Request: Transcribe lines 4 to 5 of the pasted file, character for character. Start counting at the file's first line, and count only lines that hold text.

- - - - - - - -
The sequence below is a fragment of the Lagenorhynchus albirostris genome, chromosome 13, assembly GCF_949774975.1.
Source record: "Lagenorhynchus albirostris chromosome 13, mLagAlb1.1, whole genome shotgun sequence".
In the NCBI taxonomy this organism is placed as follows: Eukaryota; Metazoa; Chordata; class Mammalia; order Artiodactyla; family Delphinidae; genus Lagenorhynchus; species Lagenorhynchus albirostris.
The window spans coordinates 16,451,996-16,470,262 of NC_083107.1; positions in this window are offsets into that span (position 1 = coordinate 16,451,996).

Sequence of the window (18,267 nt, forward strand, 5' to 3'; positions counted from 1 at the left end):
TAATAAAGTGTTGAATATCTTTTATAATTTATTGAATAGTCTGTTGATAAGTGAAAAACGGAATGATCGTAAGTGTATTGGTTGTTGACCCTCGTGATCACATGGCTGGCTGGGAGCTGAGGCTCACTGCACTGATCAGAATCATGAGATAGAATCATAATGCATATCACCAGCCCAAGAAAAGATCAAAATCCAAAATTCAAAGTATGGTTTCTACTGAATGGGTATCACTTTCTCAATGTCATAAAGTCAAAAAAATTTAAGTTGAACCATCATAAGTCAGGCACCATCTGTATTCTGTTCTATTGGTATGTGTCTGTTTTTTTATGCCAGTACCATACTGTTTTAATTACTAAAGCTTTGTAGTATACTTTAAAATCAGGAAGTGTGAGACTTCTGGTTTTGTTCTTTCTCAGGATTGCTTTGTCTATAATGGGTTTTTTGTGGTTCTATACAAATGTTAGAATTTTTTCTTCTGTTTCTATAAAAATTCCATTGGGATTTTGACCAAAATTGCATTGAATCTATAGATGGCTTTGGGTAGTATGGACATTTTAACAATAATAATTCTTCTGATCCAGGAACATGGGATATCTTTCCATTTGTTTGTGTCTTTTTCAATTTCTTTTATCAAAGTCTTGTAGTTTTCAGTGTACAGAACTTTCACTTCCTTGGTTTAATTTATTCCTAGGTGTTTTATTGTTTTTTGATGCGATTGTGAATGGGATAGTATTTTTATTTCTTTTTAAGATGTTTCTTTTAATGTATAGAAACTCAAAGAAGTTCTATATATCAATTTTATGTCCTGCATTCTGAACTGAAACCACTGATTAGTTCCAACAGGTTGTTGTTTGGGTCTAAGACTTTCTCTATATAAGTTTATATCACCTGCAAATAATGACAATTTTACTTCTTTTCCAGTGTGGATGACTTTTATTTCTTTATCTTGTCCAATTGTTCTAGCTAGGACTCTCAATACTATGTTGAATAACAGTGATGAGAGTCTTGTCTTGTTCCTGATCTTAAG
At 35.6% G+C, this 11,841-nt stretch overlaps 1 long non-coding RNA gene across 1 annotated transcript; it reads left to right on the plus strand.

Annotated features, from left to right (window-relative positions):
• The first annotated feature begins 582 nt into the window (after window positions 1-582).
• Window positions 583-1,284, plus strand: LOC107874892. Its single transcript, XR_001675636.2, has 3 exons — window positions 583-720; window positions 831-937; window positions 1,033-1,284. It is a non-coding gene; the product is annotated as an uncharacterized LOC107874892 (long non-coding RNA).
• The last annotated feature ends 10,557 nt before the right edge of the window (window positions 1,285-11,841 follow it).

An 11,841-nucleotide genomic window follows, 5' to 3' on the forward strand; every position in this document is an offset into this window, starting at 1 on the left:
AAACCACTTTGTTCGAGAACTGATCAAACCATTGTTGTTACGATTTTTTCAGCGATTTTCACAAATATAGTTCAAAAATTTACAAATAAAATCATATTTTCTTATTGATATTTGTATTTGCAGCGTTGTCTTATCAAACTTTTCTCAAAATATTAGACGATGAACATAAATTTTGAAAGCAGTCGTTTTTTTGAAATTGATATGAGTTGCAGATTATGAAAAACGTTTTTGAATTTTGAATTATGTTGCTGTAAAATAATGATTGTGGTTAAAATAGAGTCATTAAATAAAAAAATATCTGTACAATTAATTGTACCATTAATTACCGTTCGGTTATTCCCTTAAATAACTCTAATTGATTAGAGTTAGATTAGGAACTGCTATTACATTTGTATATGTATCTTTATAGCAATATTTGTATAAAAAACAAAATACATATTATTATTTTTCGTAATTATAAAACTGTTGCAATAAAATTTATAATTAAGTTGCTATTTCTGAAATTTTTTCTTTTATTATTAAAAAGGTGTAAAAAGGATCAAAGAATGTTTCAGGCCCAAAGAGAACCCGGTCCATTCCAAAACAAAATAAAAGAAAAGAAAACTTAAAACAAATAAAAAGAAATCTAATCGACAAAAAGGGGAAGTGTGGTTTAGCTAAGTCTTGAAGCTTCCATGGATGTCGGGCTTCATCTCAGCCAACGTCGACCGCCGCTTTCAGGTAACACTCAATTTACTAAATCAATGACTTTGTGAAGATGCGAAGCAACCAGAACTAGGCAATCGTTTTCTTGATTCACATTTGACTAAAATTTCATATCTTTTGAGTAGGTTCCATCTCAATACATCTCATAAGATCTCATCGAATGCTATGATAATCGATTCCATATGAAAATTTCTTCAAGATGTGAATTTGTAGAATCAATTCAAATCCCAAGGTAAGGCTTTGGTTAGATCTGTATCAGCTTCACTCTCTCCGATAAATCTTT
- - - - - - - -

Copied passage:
The window spans coordinates 16,451,996-16,470,262 of NC_083107.1; positions in this window are offsets into that span (position 1 = coordinate 16,451,996).

Sequence of the window (18,267 nt, forward strand, 5' to 3'; positions counted from 1 at the left end):